applicant for a 12-month period following a test.
enforcement organizations and nonprofit groups organizing to build their
capacity to provide fair housing enforcement are also eligible
Any person or group of persons aggrieved by discriminatory housing practices because of race, color, religion, sex, disability, familial status or national origin. Also, any person or group of persons, including landlords and real estate agents, to prevent discriminatory housing practices because of race, color, religion, sex, disability, familial status or national origin.
Costs for State and local government units will be determined in accordance with OMB Circular No. A-87. Costs for applicants that are private nonprofit entities will be determined in accordance with OMB Circular No. A-122. Costs for applicants that are educational institutions will be determined in accordance with OMB Circular No. A-21. Applicants for enforcement related activities must provide verification of 501(c)(3) status. Applicants for funding of testing activities must certify that they will not solicit funds from or seek to provide services or products for compensation to any person or
organization which has been the subject of testing by the applicant for
a 12-month period following a test. Also, their testing methodology must
be approved by HUD before being implemented.
Aplication and Award Process
This program is excluded from coverage under E.O.
Applications must be submitted in accordance with requirements and forms provided in the Notice of Funding Availability as published in the Federal Register. State and local government applicants must use the standard forms as furnished by the Federal agency and required by OMB Circular No. A-102. Nonprofit entities and institutions of higher education must use standard forms as furnished by the Federal agency and required by OMB Circular No. A-110.
Applications will be evaluated competitively and awarded points based on the Selection Criteria included in the published Notice of Funding Availability. The final decision rests with the Assistant Secretary for Fair Housing and Equal Opportunity or her/his designee.
Contact the appropriate office identified in the Notices of Funding Availability within the time frames specified in the Notices.
Housing and Community Development Act of 1987, Section 561, Public Law 100-242, as amended; Housing and Community Development Act of 1992, Section 905, Public Law 102-550, 101 Stat. 1815.
Range of Approval/Disapproval Time
Two to six months.
Formula and Matching Requirements
Length and Time Phasing of Assistance
Funding is in accordance with requirements and forms provided in the Notice of Funding Availability with project periods generally ranging from 12 to 36 months. Assistance provided quarterly or as specified in the grant agreement.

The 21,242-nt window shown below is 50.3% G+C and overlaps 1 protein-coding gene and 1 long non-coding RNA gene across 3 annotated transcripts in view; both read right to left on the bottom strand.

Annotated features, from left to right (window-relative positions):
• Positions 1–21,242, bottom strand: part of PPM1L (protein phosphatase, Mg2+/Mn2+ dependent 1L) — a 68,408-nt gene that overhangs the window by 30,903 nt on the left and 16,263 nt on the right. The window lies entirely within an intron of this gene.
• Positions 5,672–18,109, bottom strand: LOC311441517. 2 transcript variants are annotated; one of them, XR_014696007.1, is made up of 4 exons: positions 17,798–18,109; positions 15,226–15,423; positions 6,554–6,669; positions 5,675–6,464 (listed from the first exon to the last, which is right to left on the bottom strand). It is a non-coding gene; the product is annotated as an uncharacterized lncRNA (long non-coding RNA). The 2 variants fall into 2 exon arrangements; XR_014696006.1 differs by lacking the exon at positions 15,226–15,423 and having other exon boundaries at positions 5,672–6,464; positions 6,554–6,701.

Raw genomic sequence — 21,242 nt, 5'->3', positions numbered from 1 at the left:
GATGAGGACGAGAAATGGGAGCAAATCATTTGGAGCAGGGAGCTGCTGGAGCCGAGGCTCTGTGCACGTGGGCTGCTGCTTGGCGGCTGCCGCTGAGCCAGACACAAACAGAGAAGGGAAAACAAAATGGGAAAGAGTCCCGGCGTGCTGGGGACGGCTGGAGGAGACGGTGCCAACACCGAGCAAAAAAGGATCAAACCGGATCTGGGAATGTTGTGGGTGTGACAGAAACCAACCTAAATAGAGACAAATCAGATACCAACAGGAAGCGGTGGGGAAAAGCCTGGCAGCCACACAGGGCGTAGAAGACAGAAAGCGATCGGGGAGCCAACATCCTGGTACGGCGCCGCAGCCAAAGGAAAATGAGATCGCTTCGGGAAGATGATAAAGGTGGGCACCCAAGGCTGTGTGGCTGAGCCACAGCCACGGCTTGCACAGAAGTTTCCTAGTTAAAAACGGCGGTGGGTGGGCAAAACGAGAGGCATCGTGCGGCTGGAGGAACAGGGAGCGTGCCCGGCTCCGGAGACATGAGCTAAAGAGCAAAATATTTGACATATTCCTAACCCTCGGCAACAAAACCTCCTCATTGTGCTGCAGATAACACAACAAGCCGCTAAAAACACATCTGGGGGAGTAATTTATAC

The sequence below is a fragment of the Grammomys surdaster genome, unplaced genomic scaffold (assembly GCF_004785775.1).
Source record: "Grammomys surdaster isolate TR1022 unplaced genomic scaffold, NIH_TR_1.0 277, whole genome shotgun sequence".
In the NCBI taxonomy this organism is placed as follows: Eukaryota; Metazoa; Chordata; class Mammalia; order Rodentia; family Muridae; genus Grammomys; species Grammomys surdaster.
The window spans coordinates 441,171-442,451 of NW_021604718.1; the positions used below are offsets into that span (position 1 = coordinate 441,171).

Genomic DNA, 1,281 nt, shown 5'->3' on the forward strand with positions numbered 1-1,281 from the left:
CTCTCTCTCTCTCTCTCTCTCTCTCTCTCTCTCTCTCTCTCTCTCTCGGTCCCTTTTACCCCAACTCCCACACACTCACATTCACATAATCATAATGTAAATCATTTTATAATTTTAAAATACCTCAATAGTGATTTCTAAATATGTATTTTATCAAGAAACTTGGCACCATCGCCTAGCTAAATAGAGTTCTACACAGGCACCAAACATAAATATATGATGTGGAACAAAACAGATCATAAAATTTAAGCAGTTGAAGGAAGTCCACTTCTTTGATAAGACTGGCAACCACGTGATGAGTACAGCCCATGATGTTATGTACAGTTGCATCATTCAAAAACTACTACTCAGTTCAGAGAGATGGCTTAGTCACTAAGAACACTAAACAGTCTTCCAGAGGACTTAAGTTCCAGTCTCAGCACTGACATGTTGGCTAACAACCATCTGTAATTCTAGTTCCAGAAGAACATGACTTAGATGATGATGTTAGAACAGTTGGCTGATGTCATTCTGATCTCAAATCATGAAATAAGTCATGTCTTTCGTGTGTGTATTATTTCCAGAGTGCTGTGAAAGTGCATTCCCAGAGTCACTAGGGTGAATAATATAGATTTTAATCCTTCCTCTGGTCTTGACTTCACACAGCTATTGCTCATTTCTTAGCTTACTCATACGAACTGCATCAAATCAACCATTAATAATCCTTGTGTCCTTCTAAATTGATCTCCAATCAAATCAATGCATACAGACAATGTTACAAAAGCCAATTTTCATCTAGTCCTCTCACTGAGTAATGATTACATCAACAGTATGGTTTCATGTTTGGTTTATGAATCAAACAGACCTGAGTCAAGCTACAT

Post Assistance Requirements
Quarterly progress reports will be required.
Additionally, State and local governments must submit all reports required pursuant to OMB Circulars A-102 and A-133.
Educational institutions and private nonprofit organizations must submit all reports required pursuant to OMB Circulars A-110 and A-133, and reporting under Form HUD 96010.
In accordance with the provisions of OMB Circular No. A-133 (Revised, June 27, 2003), "Audits of States, Local Governments, and Nonprofit Organizations," nonfederal entities that expend financial assistance of $500,000 or more in Federal awards will have a single or a program-specific audit conducted for that year. Nonfederal entities that expend less than $500,000 a year in Federal awards are exempt from Federal audit requirements for that year, except as noted in Circular No. A-133.
FY 07 $19,800,000; FY 08 est $24,000,000; and FY 09 est $26,000,000.
Range and Average of Financial Assistance
Regulations, Guidelines, and Literature
24 CFR Part 125, Fair Housing Initiatives Program.
Regional or Local Office
HUD Field Office Fair Housing Enforcement Center or Program Operations and Compliance Center: Director, Fair Housing and Equal Opportunity in the appropriate HUD Office listed in Appendix IV of the Catalog.
Myron Newry, Director, FHIP Division, Office of Fair Housing and Equal Opportunity, Department of Housing and Urban Development, 451 7th Street, S.W., Room 5224, Washington, DC 20410. Telephone: (202) 402-7095 E-mail: Myron.P.Newry@hud.gov.
Criteria for Selecting Proposals
The selection criteria that will be considered in reviewing applications will be included in the Notices of Funding Availability, as published in the Federal Register.
The Social Enterprise Law Association (SELA), founded by Bea Hinton and Thea Sebastian, is a student-led organization at Harvard Law School designed to connecting the rift between the private and public sectors, while offering a space for students to transform their ideas into initiatives by applying their newfound legal skills to build meaningful careers.